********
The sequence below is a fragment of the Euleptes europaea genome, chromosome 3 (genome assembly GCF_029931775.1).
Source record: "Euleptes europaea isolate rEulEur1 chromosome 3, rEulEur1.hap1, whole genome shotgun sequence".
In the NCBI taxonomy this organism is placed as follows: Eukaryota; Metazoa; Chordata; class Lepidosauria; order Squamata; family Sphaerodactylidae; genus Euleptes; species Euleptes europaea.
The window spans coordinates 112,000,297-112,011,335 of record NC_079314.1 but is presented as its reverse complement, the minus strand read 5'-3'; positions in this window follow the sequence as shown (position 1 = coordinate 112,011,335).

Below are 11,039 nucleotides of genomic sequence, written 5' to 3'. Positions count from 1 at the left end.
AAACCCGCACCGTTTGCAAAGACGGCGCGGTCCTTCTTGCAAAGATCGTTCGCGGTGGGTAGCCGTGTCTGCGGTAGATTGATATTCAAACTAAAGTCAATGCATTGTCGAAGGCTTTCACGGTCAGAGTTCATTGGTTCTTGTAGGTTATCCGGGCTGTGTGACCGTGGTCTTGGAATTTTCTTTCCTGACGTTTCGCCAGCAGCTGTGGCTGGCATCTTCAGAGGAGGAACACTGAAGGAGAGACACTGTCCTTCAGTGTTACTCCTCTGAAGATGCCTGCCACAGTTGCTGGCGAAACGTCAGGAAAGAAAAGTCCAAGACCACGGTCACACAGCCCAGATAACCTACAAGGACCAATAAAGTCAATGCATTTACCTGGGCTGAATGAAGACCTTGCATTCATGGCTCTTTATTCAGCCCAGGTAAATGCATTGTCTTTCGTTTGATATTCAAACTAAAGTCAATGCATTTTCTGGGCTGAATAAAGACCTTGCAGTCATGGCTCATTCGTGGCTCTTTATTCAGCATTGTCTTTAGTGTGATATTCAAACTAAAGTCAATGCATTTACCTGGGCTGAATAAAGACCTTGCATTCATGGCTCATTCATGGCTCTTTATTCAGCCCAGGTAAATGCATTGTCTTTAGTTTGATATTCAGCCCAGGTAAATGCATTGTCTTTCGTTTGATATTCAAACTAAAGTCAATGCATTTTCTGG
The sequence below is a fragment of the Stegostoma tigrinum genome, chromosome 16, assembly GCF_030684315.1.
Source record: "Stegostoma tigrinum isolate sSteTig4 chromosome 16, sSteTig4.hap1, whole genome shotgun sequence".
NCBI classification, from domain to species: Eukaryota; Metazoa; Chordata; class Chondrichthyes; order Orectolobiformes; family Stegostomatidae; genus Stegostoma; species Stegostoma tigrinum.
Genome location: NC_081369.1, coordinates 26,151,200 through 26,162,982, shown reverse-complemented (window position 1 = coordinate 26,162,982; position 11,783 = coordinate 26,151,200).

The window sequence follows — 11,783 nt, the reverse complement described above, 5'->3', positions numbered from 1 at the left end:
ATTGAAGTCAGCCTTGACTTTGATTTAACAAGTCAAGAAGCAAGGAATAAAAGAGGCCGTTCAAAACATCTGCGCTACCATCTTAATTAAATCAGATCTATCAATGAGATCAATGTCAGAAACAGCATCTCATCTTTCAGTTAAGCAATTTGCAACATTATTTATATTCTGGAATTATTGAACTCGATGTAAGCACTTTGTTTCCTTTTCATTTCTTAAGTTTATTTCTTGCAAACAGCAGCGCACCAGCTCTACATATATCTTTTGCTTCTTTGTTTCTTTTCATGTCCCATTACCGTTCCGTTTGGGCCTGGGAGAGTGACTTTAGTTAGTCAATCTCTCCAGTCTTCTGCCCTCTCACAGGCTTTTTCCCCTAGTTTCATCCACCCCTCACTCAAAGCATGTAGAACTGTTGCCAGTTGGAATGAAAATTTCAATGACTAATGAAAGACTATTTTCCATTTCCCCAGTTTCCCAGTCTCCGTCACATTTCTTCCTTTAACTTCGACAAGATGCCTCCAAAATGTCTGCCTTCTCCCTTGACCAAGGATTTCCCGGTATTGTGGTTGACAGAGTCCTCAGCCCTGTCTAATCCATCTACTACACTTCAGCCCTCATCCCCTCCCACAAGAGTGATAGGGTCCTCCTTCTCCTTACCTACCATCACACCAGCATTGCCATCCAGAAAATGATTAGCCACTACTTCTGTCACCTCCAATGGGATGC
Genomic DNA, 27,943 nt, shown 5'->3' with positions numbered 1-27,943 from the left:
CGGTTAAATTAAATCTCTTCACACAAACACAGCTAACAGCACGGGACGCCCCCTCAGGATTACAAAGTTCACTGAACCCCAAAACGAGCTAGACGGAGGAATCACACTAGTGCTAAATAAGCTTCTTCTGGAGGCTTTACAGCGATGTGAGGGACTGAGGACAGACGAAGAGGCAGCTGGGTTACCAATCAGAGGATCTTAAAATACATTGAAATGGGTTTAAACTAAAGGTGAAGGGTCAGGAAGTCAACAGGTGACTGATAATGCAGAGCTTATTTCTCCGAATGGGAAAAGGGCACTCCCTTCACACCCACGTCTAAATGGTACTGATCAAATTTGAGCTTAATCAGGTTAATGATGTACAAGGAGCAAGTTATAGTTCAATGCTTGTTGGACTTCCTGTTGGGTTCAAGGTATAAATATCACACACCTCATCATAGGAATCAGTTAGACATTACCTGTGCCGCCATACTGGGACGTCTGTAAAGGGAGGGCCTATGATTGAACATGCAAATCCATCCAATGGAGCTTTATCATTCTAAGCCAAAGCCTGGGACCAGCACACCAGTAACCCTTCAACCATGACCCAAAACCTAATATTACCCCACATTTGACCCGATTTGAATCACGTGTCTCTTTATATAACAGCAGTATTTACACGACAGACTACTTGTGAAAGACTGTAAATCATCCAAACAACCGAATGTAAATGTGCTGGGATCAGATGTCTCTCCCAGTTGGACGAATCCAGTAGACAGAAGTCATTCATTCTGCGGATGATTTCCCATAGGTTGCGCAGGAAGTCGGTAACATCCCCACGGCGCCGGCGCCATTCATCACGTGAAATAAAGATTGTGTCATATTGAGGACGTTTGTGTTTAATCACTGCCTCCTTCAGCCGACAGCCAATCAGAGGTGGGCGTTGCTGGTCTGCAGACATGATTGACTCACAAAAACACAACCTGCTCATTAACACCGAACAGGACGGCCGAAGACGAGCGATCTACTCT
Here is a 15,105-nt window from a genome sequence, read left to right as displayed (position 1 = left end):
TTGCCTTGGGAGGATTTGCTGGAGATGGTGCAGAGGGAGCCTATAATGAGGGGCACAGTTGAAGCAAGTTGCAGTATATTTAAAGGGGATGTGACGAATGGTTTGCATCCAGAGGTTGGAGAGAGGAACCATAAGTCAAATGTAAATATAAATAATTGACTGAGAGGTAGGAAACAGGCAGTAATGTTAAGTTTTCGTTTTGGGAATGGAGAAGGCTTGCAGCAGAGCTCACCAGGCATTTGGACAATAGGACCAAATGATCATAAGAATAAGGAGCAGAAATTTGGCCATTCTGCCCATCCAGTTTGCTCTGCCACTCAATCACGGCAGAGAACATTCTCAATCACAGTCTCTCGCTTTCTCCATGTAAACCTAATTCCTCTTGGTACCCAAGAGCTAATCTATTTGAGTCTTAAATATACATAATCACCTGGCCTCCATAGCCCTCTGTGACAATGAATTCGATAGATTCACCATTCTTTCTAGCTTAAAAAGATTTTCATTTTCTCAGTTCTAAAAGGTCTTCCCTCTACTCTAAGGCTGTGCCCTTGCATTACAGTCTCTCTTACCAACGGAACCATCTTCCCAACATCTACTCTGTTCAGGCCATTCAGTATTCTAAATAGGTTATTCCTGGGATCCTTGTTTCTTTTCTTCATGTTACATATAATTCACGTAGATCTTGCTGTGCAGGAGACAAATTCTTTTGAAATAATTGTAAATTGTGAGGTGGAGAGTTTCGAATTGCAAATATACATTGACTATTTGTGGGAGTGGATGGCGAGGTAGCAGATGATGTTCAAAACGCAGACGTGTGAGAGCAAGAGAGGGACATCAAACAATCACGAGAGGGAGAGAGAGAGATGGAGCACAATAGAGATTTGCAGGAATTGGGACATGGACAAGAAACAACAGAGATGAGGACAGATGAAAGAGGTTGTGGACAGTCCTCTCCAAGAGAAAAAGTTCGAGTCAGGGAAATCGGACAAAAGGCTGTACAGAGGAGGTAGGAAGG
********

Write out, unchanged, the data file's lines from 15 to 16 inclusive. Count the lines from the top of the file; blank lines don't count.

Here is a 15,105-nt window from a genome sequence, read left to right as displayed (position 1 = left end):
TTGCCTTGGGAGGATTTGCTGGAGATGGTGCAGAGGGAGCCTATAATGAGGGGCACAGTTGAAGCAAGTTGCAGTATATTTAAAGGGGATGTGACGAATGGTTTGCATCCAGAGGTTGGAGAGAGGAACCATAAGTCAAATGTAAATATAAATAATTGACTGAGAGGTAGGAAACAGGCAGTAATGTTAAGTTTTCGTTTTGGGAATGGAGAAGGCTTGCAGCAGAGCTCACCAGGCATTTGGACAATAGGACCAAATGATCATAAGAATAAGGAGCAGAAATTTGGCCATTCTGCCCATCCAGTTTGCTCTGCCACTCAATCACGGCAGAGAACATTCTCAATCACAGTCTCTCGCTTTCTCCATGTAAACCTAATTCCTCTTGGTACCCAAGAGCTAATCTATTTGAGTCTTAAATATACATAATCACCTGGCCTCCATAGCCCTCTGTGACAATGAATTCGATAGATTCACCATTCTTTCTAGCTTAAAAAGATTTTCATTTTCTCAGTTCTAAAAGGTCTTCCCTCTACTCTAAGGCTGTGCCCTTGCATTACAGTCTCTCTTACCAACGGAACCATCTTCCCAACATCTACTCTGTTCAGGCCATTCAGTATTCTAAATAGGTTATTCCTGGGATCCTTGTTTCTTTTCTTCATGTTACATATAATTCACGTAGATCTTGCTGTGCAGGAGACAAATTCTTTTGAAATAATTGTAAATTGTGAGGTGGAGAGTTTCGAATTGCAAATATACATTGACTATTTGTGGGAGTGGATGGCGAGGTAGCAGATGATGTTCAAAACGCAGACGTGTGAGAGCAAGAGAGGGACATCAAACAATCACGAGAGGGAGAGAGAGAGATGGAGCACAATAGAGATTTGCAGGAATTGGGACATGGACAAGAAACAACAGAGATGAGGACAGATGAAAGAGGTTGTGGACAGTCCTCTCCAAGAGAAAAAGTTCGAGTCAGGGAAATCGGACAAAAGGCTGTACAGAGGAGGTAGGAAGG